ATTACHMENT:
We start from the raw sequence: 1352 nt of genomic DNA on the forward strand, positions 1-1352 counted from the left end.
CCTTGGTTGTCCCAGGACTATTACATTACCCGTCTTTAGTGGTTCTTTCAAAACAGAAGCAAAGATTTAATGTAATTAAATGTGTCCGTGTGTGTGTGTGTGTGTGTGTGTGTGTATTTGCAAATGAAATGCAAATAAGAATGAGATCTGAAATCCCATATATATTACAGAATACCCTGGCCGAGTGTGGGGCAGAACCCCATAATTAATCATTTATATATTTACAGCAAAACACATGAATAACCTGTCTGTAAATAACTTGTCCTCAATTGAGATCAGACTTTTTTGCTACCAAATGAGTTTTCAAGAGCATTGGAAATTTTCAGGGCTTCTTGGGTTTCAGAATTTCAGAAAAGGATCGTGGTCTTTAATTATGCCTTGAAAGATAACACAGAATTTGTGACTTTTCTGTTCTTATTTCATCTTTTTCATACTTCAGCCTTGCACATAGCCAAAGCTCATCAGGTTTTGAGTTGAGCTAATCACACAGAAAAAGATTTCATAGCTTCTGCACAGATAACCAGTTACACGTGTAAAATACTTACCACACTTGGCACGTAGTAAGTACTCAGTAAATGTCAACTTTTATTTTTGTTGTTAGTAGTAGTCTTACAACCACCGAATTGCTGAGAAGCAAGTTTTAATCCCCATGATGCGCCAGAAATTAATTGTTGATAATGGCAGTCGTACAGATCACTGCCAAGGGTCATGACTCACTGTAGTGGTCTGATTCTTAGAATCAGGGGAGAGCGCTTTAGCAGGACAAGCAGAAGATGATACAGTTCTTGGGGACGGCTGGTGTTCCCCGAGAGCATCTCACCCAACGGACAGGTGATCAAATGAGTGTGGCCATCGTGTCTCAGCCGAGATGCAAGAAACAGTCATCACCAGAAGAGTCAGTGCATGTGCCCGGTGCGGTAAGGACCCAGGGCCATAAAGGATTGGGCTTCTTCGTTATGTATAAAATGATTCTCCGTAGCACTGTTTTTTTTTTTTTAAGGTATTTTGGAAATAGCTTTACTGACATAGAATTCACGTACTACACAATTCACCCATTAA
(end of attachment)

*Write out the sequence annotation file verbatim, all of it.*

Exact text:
We start from the raw sequence: 1352 nt of genomic DNA on the forward strand, positions 1-1352 counted from the left end.
CCTTGGTTGTCCCAGGACTATTACATTACCCGTCTTTAGTGGTTCTTTCAAAACAGAAGCAAAGATTTAATGTAATTAAATGTGTCCGTGTGTGTGTGTGTGTGTGTGTGTGTGTATTTGCAAATGAAATGCAAATAAGAATGAGATCTGAAATCCCATATATATTACAGAATACCCTGGCCGAGTGTGGGGCAGAACCCCATAATTAATCATTTATATATTTACAGCAAAACACATGAATAACCTGTCTGTAAATAACTTGTCCTCAATTGAGATCAGACTTTTTTGCTACCAAATGAGTTTTCAAGAGCATTGGAAATTTTCAGGGCTTCTTGGGTTTCAGAATTTCAGAAAAGGATCGTGGTCTTTAATTATGCCTTGAAAGATAACACAGAATTTGTGACTTTTCTGTTCTTATTTCATCTTTTTCATACTTCAGCCTTGCACATAGCCAAAGCTCATCAGGTTTTGAGTTGAGCTAATCACACAGAAAAAGATTTCATAGCTTCTGCACAGATAACCAGTTACACGTGTAAAATACTTACCACACTTGGCACGTAGTAAGTACTCAGTAAATGTCAACTTTTATTTTTGTTGTTAGTAGTAGTCTTACAACCACCGAATTGCTGAGAAGCAAGTTTTAATCCCCATGATGCGCCAGAAATTAATTGTTGATAATGGCAGTCGTACAGATCACTGCCAAGGGTCATGACTCACTGTAGTGGTCTGATTCTTAGAATCAGGGGAGAGCGCTTTAGCAGGACAAGCAGAAGATGATACAGTTCTTGGGGACGGCTGGTGTTCCCCGAGAGCATCTCACCCAACGGACAGGTGATCAAATGAGTGTGGCCATCGTGTCTCAGCCGAGATGCAAGAAACAGTCATCACCAGAAGAGTCAGTGCATGTGCCCGGTGCGGTAAGGACCCAGGGCCATAAAGGATTGGGCTTCTTCGTTATGTATAAAATGATTCTCCGTAGCACTGTTTTTTTTTTTTTAAGGTATTTTGGAAATAGCTTTACTGACATAGAATTCACGTACTACACAATTCACCCATTAA